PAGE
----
Austin’s rapid growth in AmLaw firms may reflect these firms’ interest in working with Technology clients. This would be understandable.  Technology companies tend to spend relatively high shares of their revenue on outside counsel (the same is true of Financial Institutions).

3. Distinctive features of the Austin Metro economy

The high levels of legal spending in the Technology sector in Austin may provide a compelling reason to open an office in Austin. But are there other industries worth pursuing?

A useful metric for measuring industry importance, or “distinctiveness,” is the location quotient (LQ). In words, this metric defines the importance of a given industry in a specific market against the importance nationally.  See “What are location quotients (LQs)?,” Bureau of Economic Analysis, Jan. 11, 2008.  The LQ score offers a summary metric reflecting the extent to which an industry’s share of spending in each of the 13 sectors compares to its share of spending in the entire U.S. Industries at “par” are those for which the proportion of economic activity in the metro area are the same as for the U.S. as a whole; sectors above or below “par”” are relatively over- or under-represented.

Figure 4 shows that in Austin, Technology’s contribution to the market is about five times higher than its contribution to the U.S. as a whole. There are 160 Tech companies (revenue floor is $10 million) who are contributing to the local economy. For a firm looking to enter into or grow their work in Austin, the ability to service Technology clients would seem to be essential. For the ambitious firm, Real Estate clients also contribute a disproportionate share of legal spending.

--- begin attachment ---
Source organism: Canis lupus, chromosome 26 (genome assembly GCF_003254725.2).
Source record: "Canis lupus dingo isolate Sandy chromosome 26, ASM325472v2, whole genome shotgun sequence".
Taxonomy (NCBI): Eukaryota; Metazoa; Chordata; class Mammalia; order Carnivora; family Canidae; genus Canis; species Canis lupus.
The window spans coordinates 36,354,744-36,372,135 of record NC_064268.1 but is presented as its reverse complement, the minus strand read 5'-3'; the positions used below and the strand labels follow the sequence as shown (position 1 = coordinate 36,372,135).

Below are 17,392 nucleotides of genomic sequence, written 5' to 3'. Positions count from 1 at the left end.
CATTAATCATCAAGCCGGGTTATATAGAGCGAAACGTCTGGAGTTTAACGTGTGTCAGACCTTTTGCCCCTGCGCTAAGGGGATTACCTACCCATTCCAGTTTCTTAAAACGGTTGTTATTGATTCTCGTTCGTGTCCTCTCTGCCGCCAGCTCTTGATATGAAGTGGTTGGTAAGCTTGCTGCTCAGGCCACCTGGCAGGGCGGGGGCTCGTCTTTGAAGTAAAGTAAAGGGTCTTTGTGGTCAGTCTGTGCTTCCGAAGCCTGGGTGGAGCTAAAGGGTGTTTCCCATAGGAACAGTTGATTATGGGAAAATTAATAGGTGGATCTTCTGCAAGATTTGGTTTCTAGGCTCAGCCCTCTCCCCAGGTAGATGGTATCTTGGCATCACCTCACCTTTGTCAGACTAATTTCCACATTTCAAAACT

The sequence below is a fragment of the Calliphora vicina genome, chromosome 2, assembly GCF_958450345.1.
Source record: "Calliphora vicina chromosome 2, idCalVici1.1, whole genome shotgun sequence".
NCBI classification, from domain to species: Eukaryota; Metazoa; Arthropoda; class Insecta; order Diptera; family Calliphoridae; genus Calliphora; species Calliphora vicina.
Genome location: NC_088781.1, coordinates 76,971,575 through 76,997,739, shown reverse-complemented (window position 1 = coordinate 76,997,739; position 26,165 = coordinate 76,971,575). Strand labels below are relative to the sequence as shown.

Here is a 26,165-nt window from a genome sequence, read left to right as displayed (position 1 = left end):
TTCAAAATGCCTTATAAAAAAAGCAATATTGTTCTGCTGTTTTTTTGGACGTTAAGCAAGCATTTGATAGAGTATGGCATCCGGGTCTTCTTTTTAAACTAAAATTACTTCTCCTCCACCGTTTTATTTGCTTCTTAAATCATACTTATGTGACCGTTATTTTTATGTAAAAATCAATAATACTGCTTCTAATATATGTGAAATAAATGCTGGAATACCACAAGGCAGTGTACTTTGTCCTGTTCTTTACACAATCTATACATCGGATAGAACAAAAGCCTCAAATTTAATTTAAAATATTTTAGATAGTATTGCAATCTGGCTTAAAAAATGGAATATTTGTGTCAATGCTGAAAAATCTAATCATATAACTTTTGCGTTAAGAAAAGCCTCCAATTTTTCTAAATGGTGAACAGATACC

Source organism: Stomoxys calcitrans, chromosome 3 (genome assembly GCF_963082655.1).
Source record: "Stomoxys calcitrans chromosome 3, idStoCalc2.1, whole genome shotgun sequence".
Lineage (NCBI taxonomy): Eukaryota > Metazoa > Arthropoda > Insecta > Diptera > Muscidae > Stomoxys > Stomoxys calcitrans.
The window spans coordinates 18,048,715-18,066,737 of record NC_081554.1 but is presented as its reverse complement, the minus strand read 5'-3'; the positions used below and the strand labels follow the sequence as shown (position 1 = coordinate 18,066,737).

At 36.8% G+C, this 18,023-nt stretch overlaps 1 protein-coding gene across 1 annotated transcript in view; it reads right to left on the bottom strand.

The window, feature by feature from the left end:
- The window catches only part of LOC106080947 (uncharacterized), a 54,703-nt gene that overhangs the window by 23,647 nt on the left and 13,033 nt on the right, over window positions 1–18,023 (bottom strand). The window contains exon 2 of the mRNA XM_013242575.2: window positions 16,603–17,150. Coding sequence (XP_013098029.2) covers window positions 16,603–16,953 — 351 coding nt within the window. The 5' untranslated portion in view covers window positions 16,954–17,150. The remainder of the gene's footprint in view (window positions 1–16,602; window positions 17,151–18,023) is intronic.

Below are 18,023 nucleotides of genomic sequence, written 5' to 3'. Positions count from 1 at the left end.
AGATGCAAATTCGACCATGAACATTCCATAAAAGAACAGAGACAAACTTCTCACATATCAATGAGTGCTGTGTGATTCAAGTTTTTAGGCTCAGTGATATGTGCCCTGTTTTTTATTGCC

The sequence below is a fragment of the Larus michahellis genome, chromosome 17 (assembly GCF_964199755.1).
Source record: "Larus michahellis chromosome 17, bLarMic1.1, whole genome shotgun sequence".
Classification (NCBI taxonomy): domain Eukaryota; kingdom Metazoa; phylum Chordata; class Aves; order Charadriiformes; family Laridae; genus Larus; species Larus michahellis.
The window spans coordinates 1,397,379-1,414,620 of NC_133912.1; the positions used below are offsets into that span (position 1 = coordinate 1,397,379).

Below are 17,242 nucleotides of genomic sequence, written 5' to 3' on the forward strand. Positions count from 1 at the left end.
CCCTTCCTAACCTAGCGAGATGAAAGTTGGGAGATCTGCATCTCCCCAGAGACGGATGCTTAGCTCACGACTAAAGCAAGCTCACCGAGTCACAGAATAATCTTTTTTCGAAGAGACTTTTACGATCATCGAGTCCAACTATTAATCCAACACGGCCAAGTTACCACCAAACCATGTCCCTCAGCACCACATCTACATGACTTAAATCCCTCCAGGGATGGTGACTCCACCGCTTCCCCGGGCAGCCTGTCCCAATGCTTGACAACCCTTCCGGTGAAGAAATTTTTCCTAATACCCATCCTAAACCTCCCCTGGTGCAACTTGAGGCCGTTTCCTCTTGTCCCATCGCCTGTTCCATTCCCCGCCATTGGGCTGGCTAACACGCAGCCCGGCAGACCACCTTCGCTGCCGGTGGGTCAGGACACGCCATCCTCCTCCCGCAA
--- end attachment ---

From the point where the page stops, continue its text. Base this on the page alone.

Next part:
This quick analysis of the Austin market shows how data can help to inform a strategy process. For one thing, we saw that Austin is not alone in growing quickly.  Second, we observed that Technology is the dominant industry, both in terms of overall size and in terms of its distinctiveness. The Tech sector is tantamount to Austin’s “Economic DNA.”

Firms can use information like this to enhance both client development and client service. It gives law firm leaders data that can help the firm target its efforts to grow the business.  And it gives practicing lawyers data that can help them relate to their clients.

What markets are you interested in?  Data like this doesn’t shine when only one market is under investigation. Indeed, the point of these types of analyses is to facilitate meaningful objective comparisons.  In addition to testing our assumptions, a systematic analysis tends to reveal subtleties and insights that are invisible to those relying upon intuition and anecdote.

To cope with increased competition and effectively manage internal debate over the firm’s strategy and allocation of resources, I recommend the following:

  1. Analyze all the markets where your firm currently has an office.
  2. Analyze the top 3-5 markets where your partners are urging a presence.
  3. Among your top competitor firms, analyze the markets where they do business.
  4. Pull back and look for patterns.

At the end of the day, setting strategy with data is about thinking and reasoning, albeit with higher quality facts. Remarkably, we are still in the early days of this transition.